SETI-Where Are They? Part 2
Original Post: 8 June 2012
My previous post, SETI – Where Are they? did not answer Enrico Fermi’s question. The Wikipedia article that I mentioned in that post presented a variety of answers to Fermi’s query. These included the possibilities that we are, indeed, alone, that we just haven’t been found yet, that we have been found but they don’t want to interact with us, or that we have been found and we just don’t know that they are here among us.
In that previous post, I pointed out that the reason that we have not detected extraterrestrial civilizations by receiving their electromagnetic signals is that 1) no intelligent civilization would even consider communications that required hundreds or thousands of years for a reply, 2) that no intelligent civilization would waste the enormous amounts of energy required for interstellar communication, and that 3) we would have to be barely outside a solar system like ours just to detect their radio or television programs.
In my post, Newtonian Space Travel, I pointed out that routine travel between stars, even using vehicles capable of near light-speed velocities, would be impractical for any but the very closest star systems – and probably even then.
While these reasons may be the answer to Fermi’s question, some form of faster-than-light travel is often assumed in science fiction stories that involve human exploration of the galaxy and contact with extrasolar aliens. I have chosen to employ starships with warp drives and subspace communication in my novels and short stories of the Stellar Economic Community.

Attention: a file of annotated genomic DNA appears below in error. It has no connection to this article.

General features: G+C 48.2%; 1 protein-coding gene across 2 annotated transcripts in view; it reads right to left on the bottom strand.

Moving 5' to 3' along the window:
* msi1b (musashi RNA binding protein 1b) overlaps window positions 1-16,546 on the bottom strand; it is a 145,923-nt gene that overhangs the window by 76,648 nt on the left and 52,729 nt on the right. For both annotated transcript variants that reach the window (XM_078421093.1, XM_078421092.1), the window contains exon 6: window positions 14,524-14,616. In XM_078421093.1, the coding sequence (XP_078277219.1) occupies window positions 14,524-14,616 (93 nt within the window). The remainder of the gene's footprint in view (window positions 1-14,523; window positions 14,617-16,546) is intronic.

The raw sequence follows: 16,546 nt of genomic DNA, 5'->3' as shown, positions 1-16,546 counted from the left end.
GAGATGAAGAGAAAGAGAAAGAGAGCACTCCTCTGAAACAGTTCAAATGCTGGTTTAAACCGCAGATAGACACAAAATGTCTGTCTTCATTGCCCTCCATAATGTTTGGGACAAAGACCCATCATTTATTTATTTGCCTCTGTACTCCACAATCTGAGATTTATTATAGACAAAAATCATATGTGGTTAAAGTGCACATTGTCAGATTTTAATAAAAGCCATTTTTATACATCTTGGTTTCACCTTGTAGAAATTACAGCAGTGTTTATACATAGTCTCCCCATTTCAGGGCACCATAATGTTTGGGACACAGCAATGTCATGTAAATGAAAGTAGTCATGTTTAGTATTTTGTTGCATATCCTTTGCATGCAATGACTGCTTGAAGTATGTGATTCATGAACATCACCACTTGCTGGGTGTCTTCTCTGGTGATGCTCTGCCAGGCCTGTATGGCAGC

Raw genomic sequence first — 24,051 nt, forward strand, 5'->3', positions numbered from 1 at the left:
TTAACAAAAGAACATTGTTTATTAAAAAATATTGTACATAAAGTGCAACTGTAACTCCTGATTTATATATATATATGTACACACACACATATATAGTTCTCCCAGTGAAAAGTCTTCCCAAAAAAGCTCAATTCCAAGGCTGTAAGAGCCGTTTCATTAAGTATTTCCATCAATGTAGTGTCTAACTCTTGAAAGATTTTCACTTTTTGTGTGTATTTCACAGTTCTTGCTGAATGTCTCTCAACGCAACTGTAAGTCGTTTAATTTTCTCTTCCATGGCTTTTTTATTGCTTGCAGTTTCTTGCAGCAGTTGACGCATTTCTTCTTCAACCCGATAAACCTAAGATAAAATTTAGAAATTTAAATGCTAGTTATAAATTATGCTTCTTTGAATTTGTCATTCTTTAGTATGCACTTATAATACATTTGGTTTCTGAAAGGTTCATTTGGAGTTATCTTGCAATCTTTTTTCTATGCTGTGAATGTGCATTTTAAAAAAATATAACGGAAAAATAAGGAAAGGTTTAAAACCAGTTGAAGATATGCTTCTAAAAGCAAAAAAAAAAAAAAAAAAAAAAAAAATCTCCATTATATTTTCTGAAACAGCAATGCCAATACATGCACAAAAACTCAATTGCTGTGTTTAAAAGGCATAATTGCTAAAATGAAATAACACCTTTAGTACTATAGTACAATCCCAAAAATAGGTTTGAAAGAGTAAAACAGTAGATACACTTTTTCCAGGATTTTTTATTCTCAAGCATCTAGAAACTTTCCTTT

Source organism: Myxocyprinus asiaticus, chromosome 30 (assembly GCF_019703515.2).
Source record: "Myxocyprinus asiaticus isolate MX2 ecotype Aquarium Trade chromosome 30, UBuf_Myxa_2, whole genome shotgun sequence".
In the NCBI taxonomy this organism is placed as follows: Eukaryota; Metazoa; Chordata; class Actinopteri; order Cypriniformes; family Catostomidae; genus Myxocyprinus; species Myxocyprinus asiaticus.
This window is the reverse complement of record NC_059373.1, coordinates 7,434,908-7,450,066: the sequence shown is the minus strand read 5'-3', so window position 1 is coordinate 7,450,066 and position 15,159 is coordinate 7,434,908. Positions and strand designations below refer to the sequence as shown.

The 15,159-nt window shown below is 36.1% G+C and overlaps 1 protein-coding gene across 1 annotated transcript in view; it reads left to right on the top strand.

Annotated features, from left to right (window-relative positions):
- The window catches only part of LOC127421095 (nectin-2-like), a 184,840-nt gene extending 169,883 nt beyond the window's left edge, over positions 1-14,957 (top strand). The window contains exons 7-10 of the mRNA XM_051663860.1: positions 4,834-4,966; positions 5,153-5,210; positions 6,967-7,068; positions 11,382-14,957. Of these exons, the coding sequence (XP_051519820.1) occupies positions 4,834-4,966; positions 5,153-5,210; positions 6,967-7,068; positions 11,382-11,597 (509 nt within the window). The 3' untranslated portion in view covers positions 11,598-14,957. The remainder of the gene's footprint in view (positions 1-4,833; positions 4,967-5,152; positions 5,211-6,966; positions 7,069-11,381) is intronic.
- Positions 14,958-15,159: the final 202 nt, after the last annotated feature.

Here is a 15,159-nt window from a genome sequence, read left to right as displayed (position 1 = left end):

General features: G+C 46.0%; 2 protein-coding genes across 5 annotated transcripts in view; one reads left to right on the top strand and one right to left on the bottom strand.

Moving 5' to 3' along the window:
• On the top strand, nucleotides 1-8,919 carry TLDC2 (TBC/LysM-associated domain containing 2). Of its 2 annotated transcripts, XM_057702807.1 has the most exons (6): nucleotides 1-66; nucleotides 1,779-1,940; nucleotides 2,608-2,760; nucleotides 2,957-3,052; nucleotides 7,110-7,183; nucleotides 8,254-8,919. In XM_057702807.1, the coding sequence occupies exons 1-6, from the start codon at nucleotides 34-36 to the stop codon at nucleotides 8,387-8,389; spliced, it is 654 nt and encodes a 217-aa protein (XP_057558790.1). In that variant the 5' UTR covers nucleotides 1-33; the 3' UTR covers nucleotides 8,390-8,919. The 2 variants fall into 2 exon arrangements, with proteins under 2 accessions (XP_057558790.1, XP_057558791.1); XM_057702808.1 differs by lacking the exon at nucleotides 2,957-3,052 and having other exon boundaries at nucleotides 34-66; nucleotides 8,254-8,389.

Humanity is not alone in the galaxy, although, as the Taupoian, Liz Embwallah, points out in Red Sky in Mourning (from my novel, Silver Threads), the explored part of our galaxy doesn’t contain as many intelligent species as some of our fiction would have us believe. We were discovered, but not contacted, four thousand years ago during the reign of Egyptian Pharaoh Thutmose III. My novel, Beyond the Windward Sea, will describe a more recent contact by the Taupoians. Liz alleges that the reason for lack of contact was to prevent contracting or spreading diseases and because we weren’t exactly a ‘girl next door’ type of people.
The Stellar Economic Community, which the Taupoians helped to found, has attempted to practice a policy of non-contact and non-intervention much like the Prime Directive of Star Trek. Considering that the energy requirements for transport of materials between stars makes large-scale hauling of natural resources impractical, there is little reason to contravene this policy. Interstellar trade mostly involves exchanges of interesting and entertaining cultural information and artifacts. Information may be obtained from electromagnetic emissions from a contraindicated planet, but artifacts would be easily noted. This is not to say that poaching does not occur – not all UFOs are swamp gas.
Keep reading/keep writing – Jack